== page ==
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What is Recourse Debt?

Let’s talk about debt. Specifically, let’s talk about recourse debt. What is it? And why do you need to know about it? If you aren’t sure what it is, keep reading!

What Is Recourse Debt?

Recourse debt is one of two different types of debt. When you have recourse debt, you’re liable for a loan payment – in full. And if you don’t pay, the lender you borrowed from can take back any collateral that you put up to get the loan, PLUS they can require you pay more to cover the loan of the collateral wasn’t enough. For example, car loans are a type of recourse debt.

Think about it, what happens if someone doesn’t pay their car loan? Eventually, the car could be repossessed. And THEN, that person could still owe money, or their account could be sent to collections. That is what recourse debt is.

recourse debtOther examples include:

  • Credit cards
  • Personal loans
  • Other “auto” loans – including boats, RVs, and more
  • Some business loans – depending on the partnership and type of loan

With this type of debt, you could be sued, and your wages could be garnished. This isn’t to make you scared, but it shows that this is the type of debt that you don’t really want to fall behind on.

What Happens When Paying Off This Debt?

As long as you’re following your payment plan, you have nothing to worry about when it comes to recourse debt. The problem lies when you start falling behind.

This is the type of debt that could ruin your credit score, garnish your wages, and even make it impossible to get your tax return until you’ve paid it off. The fact of the matter is that lenders want their money. And they’re not afraid to chase you for it.

What Happens If I File For Bankruptcy?

While bankruptcy is not something I’d ever recommend to someone, sometimes it may be necessary. And a silver lining to filing for bankruptcy (depending on the chapter you file) could mean that quite a bit of your recourse debt can be “wiped away”.

Now, that doesn’t mean that bankruptcy should be your answer if you’re drowning in debt. And it doesn’t mean that your slate is wiped completely clean. However, it could help if you absolutely couldn’t pay off all the debt. Unlike non-recourse debt, recourse debt is typically forgiven (with stipulations) after a bankruptcy.

Related: What is NonRecourse Debt?

Does This Help Or Hurt My Credit?

Typically, this type of debt hurts your credit score at first and then helps as you start paying it off (or once you pay it off in full). So lucky for you, if you’re trying to raise your credit score, this is one way to do it. As long as you pay on time and keep your credit score clean, you’ll be just fine. And of course, don’t keep the debt longer than you have to.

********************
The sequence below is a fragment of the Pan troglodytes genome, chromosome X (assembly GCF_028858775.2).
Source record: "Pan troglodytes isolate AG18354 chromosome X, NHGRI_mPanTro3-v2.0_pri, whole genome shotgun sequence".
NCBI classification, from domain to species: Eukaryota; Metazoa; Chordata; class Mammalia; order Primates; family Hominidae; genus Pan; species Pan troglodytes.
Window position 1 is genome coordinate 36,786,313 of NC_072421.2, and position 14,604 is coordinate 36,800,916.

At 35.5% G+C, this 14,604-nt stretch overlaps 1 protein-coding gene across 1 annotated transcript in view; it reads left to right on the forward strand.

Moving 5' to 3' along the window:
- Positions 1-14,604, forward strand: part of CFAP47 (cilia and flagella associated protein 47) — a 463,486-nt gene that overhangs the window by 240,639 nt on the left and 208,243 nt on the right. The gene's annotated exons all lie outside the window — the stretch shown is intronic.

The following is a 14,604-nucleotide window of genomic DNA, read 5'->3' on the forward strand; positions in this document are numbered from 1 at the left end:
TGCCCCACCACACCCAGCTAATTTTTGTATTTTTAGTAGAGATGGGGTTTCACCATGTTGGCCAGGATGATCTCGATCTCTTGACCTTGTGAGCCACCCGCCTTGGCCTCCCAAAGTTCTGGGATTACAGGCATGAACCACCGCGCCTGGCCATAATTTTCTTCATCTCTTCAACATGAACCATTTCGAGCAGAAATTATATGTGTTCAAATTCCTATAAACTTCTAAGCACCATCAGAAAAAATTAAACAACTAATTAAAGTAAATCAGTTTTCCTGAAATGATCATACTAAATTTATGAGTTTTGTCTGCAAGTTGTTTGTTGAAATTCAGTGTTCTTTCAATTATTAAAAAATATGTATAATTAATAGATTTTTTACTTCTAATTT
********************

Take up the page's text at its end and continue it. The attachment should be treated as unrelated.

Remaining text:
What Else You Need To Know

Here are a few other things you need to know about recourse debt:

  • You can be responsible for it, even if you’re not the main account holder. For example, if you’re married or a co-signer, non-payment could affect your credit score and you’ll be held liable for paying back what is owed.
  • You can lose everything. If you’re putting up certain items as collateral (like your home) on your loan, you could lose them if you can’t pay back on the debt.
  • A mortgage is typically considered non-recourse debt. HOWEVER, if you use it as collateral for another debt, it can switch to recourse (and you can possibly lose your home and then some, even during a bankruptcy).
  • In reality, you shouldn’t really worry about this type of debt. It sounds scary, but most debt is recourse debt. Again, as long as you pay your bills on time and don’t over-extend yourself, you should be okay.

Recourse Debt – The Bottom Line

Overall, recourse debt is the debt many Americans have. That doesn’t mean you shouldn’t strive to be debt-free, however, recourse debt is not as terrible as it sounds. It’s just a type of debt that lenders offer.

Related: Free Debt Snowball Calculator – How Soon Could You Be Debt Free?

No matter what, always do your research before getting a loan or getting into debt. You should always know your terms and what you need to do in order to pay off the loan. If done responsibly, debt doesn’t have to mean the end of the world for you.

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AUTHOR Kimberly Studdard

Kim Studdard is a project manager for online entrepreneurs and small businesses. When she isn't spending time with her daughter and husband, or reading her growing pile of horror books, you'll find her working on her HR degree and working towards FIRE.

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